What you need to know about last night's historic US midterm elections

Nov 7 2018, 1:58 pm

It was a historical midterm election south of the border on Tuesday, as Americans elected one of the most diverse groups of politicians in its history.

And if you’re still wondering why this matters to Canadians, you haven’t been paying close enough attention to the recent relationship turns we’ve taken with our neighbours to the south. From the contentious creation of USMCA, to the impacts of Trump’s tariff game, the decisions made by the US government can have profound and lasting effects in Canada.

The Breakdown

The 2018 midterm election brought in new governors, senators, and representatives, with the Democrats winning control of the House. Democrats needed to gain 23 seats to win control of the House. According to The Washington Post, they gained 26 seats on Tuesday night.

But while the Democrats gained the House, the Republicans held onto the Senate with a majority. The Senate race was most competitive in the US’ rural states, and Republicans ended up winning Democratic seats in Indiana, North Dakota and Missouri.

Despite the Republican Senate, many of the newly elected candidates in the US broke historical barriers, becoming the first person of their gender, race, ethnicity, or sexual orientation to be elected into their positions. These include:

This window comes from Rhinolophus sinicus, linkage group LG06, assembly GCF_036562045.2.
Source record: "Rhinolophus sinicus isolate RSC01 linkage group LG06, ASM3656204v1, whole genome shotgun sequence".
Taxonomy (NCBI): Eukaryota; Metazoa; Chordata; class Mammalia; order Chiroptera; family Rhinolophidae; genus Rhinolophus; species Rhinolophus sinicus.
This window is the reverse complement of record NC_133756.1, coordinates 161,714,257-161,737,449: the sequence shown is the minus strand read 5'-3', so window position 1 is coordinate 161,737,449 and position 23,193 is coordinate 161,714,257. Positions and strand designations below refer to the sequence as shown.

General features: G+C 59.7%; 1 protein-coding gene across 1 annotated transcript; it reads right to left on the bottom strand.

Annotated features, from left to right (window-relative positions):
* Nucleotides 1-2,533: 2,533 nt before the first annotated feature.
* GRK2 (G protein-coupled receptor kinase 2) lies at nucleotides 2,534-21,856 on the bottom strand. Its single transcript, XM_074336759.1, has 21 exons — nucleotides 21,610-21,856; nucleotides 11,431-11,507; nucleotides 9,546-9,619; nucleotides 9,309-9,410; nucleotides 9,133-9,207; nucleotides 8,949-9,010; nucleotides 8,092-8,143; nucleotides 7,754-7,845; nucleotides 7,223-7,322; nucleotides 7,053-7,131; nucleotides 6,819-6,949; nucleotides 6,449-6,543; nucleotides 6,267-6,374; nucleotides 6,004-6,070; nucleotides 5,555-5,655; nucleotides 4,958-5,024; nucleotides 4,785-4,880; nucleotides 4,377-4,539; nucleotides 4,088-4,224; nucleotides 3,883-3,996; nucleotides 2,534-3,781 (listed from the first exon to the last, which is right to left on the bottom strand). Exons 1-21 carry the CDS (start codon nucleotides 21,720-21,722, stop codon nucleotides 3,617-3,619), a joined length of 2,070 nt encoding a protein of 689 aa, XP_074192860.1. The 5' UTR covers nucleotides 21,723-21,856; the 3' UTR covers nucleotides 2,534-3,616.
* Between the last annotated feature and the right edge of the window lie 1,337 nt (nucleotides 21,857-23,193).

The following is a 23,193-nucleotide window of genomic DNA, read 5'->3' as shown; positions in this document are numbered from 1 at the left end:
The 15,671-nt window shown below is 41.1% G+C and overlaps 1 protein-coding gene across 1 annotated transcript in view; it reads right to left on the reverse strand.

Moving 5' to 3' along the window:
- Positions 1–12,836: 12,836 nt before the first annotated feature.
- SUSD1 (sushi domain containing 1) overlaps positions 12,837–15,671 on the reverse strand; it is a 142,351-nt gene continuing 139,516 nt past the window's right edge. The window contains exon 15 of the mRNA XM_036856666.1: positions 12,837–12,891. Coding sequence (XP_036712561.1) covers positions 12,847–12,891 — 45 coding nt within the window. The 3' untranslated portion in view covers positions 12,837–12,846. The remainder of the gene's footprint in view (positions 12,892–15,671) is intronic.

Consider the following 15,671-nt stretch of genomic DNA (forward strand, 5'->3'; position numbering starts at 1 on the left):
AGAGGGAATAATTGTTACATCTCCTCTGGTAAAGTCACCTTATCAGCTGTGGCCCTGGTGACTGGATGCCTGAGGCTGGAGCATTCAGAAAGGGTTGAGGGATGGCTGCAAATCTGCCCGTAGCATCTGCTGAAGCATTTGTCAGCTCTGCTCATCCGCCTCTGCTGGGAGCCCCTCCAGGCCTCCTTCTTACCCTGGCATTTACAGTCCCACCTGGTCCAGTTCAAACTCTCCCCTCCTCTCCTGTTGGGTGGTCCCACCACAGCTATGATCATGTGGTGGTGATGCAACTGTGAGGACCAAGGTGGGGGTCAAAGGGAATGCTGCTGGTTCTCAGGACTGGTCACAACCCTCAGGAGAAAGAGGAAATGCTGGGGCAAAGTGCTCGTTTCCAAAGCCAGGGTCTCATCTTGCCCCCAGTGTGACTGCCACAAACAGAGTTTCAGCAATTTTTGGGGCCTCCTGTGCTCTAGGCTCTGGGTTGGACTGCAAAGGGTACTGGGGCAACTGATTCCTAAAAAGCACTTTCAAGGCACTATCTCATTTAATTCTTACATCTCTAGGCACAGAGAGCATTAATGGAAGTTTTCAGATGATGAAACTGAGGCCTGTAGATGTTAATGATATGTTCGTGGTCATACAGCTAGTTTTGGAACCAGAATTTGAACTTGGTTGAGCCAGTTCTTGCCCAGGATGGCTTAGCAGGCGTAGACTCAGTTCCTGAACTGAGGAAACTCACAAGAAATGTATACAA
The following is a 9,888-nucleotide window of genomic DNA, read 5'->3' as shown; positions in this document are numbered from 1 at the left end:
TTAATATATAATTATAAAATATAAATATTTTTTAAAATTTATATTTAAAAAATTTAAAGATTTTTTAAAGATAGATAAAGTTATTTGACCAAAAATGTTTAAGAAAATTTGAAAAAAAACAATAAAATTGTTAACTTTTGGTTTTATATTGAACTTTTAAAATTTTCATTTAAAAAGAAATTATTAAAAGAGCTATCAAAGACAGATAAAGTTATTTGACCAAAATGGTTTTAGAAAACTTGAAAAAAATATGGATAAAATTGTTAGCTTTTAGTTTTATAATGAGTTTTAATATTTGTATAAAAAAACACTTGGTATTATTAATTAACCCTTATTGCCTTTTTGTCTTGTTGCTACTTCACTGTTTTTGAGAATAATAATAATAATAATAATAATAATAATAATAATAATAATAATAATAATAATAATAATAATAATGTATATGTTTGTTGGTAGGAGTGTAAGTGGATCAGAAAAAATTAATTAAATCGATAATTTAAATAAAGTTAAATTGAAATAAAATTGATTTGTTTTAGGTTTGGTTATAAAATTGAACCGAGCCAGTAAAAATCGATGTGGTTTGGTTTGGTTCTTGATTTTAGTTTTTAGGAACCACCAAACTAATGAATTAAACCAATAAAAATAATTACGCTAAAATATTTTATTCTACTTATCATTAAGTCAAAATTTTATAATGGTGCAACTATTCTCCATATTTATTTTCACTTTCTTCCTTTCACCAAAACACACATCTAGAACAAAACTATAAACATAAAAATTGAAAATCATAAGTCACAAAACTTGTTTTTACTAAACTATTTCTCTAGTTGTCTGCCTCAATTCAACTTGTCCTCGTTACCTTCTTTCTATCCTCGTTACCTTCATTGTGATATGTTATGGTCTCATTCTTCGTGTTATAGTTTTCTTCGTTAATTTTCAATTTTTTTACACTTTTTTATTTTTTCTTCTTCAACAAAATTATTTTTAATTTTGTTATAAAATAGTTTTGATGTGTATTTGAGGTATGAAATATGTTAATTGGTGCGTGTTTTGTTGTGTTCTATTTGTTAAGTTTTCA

• Ayanna Pressley: Massachusetts’ first Black woman in Congress
  • Marsha Blackburn: First woman elected to the Senate from Tennessee
  • Jared Polis: The first openly gay man elected governor
  • Jahana Hayes: Connecticut’s first black woman in Congress
  • Deb Haaland and Sharice Davids: America’s first Native American women in Congress
  • Veronica Escobar and Sylvia Garcia: Texas’ first Latinas in Congress
  • Rashida Tlaib and Ilhan Omar: America’s first Muslim women in Congress
  • Alexandria Ocasio-Cortez: America’s youngest woman ever elected to Congress
  • Kristi L. Noem: First female governor of South Dakota
  • Cindy Axne and Abby Finkenauer: Iowa’s first women in the US House
  • Janet Mills: First female governor of Maine

Meanwhile, President Trump called last night’s election results a “big victory.”

“Those that worked with me in this incredible Midterm Election, embracing certain policies and principles, did very well. Those that did not, say goodbye,” he tweeted.

Trump also said that “if the Democrats think they are going to waste Taxpayer Money investigating us at the House level, then we will likewise be forced to consider investigating them for all of the leaks of classified information, and much else, at the Senate level. Two can play that game.”

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